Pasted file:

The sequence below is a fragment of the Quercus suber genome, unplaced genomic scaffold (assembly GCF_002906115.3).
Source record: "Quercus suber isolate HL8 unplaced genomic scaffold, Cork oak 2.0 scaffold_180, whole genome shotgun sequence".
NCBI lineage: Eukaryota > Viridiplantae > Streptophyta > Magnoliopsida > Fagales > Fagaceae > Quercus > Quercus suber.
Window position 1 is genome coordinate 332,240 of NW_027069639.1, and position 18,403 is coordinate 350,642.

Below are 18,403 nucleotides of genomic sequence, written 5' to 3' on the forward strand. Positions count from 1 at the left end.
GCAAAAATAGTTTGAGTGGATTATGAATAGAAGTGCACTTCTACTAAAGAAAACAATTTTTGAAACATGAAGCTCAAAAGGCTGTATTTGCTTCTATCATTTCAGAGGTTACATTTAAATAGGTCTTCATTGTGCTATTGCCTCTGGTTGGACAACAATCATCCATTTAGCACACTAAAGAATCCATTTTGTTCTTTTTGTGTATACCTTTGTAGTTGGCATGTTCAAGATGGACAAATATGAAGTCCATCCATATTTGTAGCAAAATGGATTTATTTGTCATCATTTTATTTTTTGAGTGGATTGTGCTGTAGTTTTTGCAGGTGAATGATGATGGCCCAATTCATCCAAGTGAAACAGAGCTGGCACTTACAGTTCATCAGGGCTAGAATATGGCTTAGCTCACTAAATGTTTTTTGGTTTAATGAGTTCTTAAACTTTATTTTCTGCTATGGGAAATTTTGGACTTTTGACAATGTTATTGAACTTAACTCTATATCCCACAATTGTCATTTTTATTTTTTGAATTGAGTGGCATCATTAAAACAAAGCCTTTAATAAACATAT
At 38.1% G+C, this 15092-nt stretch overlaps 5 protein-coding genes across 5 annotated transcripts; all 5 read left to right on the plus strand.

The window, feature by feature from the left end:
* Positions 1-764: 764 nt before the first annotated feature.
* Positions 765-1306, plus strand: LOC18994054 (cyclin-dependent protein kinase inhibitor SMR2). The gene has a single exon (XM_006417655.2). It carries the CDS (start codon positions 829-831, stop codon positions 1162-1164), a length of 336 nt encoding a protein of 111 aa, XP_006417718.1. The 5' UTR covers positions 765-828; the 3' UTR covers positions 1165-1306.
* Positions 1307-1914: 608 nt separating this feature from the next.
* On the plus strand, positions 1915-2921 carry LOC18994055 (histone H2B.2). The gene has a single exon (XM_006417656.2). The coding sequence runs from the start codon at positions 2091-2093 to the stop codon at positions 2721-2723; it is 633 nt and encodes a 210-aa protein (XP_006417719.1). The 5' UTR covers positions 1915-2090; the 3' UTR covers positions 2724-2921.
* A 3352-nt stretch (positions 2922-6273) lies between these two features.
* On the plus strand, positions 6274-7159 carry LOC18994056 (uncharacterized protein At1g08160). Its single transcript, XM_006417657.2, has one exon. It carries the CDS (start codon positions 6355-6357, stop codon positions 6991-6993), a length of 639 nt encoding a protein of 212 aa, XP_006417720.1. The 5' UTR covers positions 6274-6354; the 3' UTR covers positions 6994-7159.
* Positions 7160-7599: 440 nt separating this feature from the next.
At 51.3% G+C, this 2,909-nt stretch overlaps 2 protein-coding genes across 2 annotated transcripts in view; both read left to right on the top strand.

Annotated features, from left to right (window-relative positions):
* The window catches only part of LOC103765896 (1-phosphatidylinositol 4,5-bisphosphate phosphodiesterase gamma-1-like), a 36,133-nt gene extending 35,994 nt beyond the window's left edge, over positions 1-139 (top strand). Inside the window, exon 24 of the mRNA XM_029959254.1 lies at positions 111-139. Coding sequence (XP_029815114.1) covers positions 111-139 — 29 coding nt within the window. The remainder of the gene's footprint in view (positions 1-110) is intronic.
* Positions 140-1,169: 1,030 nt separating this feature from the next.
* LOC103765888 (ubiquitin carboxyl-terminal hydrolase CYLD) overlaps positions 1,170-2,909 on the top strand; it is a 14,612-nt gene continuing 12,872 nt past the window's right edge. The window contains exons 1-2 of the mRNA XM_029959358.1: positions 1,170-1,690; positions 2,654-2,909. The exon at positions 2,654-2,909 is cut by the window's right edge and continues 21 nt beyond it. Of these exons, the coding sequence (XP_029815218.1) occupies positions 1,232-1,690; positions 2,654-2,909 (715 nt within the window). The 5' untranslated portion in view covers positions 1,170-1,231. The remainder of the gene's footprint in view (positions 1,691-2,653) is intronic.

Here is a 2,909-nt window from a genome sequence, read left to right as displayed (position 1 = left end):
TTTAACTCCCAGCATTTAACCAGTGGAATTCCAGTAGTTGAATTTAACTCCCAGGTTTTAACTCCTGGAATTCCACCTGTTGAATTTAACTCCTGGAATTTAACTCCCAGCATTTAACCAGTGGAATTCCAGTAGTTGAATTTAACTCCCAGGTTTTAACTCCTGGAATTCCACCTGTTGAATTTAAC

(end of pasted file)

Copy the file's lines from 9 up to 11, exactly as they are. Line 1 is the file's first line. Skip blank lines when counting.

* Positions 1-764: 764 nt before the first annotated feature.
* Positions 765-1306, plus strand: LOC18994054 (cyclin-dependent protein kinase inhibitor SMR2). The gene has a single exon (XM_006417655.2). It carries the CDS (start codon positions 829-831, stop codon positions 1162-1164), a length of 336 nt encoding a protein of 111 aa, XP_006417718.1. The 5' UTR covers positions 765-828; the 3' UTR covers positions 1165-1306.
* Positions 1307-1914: 608 nt separating this feature from the next.